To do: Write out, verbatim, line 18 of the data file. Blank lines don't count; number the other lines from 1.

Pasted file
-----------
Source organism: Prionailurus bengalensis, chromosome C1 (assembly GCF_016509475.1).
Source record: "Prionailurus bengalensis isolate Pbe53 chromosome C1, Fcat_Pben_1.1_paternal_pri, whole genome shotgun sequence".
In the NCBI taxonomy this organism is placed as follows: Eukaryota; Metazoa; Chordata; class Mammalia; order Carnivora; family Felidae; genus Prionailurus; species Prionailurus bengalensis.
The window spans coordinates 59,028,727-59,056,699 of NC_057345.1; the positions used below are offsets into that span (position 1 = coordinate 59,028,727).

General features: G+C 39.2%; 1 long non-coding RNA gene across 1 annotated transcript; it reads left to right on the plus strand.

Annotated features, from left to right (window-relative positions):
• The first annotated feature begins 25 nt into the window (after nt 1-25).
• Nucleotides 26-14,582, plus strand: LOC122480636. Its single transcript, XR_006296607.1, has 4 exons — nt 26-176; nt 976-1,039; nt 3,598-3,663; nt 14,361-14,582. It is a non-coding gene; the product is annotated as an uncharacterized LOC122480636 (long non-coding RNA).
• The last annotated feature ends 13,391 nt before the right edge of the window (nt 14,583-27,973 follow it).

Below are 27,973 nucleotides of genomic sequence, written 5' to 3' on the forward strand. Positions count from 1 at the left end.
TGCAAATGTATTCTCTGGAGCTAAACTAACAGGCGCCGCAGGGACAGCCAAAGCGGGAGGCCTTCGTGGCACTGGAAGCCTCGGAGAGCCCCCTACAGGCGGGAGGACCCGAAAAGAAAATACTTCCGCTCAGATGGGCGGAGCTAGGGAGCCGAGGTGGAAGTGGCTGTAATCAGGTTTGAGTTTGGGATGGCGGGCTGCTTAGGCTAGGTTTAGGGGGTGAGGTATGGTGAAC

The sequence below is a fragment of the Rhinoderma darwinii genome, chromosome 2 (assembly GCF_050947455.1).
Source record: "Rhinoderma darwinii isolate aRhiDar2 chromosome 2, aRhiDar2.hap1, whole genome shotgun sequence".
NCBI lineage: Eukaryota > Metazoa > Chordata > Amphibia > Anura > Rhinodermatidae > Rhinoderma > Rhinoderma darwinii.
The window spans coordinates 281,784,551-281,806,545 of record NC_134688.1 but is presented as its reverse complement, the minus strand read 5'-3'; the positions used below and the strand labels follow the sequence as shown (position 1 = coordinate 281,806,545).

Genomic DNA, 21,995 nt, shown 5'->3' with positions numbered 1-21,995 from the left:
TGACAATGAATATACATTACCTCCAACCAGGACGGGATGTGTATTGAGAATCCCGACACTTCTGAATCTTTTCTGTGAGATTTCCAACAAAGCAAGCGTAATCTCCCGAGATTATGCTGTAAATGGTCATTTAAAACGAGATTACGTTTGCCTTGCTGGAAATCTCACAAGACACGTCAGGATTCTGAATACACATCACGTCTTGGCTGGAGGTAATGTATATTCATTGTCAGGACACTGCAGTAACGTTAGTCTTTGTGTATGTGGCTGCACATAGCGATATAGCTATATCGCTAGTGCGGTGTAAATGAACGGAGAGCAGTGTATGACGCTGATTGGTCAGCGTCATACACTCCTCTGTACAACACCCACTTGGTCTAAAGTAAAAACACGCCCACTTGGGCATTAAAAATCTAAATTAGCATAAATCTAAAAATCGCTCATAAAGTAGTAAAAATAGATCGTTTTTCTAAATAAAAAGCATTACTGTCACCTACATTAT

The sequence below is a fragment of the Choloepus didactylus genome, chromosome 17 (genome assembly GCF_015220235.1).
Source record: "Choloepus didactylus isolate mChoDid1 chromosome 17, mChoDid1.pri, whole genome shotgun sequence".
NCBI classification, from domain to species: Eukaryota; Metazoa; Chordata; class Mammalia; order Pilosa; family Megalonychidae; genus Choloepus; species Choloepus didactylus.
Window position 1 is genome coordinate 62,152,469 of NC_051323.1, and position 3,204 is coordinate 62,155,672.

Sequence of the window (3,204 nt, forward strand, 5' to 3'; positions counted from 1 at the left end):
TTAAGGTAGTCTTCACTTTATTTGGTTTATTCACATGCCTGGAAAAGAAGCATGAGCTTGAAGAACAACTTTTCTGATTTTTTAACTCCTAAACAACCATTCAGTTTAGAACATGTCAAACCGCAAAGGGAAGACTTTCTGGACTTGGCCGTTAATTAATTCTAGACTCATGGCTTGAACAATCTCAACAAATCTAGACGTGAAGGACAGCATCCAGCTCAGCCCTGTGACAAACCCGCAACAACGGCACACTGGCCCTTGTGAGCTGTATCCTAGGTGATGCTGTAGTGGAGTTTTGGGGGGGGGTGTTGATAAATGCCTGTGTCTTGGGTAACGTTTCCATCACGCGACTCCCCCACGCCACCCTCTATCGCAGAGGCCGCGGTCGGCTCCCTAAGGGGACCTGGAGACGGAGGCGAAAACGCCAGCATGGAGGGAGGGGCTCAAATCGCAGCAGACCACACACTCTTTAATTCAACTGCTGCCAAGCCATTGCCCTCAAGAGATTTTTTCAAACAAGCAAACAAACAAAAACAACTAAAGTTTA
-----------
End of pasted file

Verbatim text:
The sequence below is a fragment of the Choloepus didactylus genome, chromosome 17 (genome assembly GCF_015220235.1).